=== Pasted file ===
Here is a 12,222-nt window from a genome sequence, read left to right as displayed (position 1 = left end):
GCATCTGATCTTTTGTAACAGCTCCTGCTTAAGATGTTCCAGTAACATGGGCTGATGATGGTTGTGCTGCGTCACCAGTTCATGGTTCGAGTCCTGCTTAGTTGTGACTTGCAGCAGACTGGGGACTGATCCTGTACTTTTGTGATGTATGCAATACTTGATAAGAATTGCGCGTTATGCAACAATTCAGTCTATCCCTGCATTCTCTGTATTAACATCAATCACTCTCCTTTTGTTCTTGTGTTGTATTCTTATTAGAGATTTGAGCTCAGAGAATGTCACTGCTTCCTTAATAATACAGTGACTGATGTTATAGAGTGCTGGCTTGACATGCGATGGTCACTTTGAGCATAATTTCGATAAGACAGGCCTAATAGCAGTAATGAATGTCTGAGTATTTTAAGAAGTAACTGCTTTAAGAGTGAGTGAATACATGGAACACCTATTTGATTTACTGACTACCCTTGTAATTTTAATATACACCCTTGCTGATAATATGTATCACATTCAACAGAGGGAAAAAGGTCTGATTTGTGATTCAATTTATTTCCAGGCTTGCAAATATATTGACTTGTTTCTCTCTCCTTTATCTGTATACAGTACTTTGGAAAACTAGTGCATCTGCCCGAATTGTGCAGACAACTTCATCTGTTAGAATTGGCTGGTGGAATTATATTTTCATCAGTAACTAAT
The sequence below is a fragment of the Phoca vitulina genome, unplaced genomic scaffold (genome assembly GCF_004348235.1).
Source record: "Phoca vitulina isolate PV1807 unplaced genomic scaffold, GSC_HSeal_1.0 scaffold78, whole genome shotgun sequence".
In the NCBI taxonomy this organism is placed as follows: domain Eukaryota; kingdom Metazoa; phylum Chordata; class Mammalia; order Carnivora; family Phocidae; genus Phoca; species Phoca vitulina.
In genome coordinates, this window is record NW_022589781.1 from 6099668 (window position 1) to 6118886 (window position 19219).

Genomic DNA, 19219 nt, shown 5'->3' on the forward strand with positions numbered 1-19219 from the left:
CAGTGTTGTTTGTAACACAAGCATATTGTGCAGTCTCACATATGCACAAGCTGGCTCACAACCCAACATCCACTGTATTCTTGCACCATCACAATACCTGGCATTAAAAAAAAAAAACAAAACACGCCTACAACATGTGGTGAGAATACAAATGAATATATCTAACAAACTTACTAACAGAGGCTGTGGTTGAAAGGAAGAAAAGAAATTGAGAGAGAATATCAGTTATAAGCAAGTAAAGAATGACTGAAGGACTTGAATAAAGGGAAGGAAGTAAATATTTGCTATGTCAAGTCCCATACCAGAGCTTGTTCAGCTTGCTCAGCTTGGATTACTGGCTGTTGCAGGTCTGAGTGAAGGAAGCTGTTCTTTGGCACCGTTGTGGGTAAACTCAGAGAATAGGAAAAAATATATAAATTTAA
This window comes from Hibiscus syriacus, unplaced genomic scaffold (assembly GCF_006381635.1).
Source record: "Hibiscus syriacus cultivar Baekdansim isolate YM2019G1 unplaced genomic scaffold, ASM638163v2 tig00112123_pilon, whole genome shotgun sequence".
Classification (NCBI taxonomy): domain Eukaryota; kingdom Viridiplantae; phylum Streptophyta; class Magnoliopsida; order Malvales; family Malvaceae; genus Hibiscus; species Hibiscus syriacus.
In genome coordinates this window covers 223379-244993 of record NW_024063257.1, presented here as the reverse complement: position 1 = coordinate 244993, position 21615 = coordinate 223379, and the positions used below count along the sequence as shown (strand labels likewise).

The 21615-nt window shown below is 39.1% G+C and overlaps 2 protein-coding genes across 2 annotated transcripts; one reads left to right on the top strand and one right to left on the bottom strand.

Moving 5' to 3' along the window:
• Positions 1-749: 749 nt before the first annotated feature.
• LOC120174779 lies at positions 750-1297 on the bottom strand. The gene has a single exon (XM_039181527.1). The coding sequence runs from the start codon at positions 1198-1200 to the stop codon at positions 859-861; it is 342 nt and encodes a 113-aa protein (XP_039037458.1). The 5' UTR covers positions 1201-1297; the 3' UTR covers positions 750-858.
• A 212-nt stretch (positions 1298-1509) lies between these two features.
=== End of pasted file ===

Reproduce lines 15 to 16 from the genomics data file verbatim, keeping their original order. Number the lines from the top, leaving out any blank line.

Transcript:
• Positions 1-749: 749 nt before the first annotated feature.
• LOC120174779 lies at positions 750-1297 on the bottom strand. The gene has a single exon (XM_039181527.1). The coding sequence runs from the start codon at positions 1198-1200 to the stop codon at positions 859-861; it is 342 nt and encodes a 113-aa protein (XP_039037458.1). The 5' UTR covers positions 1201-1297; the 3' UTR covers positions 750-858.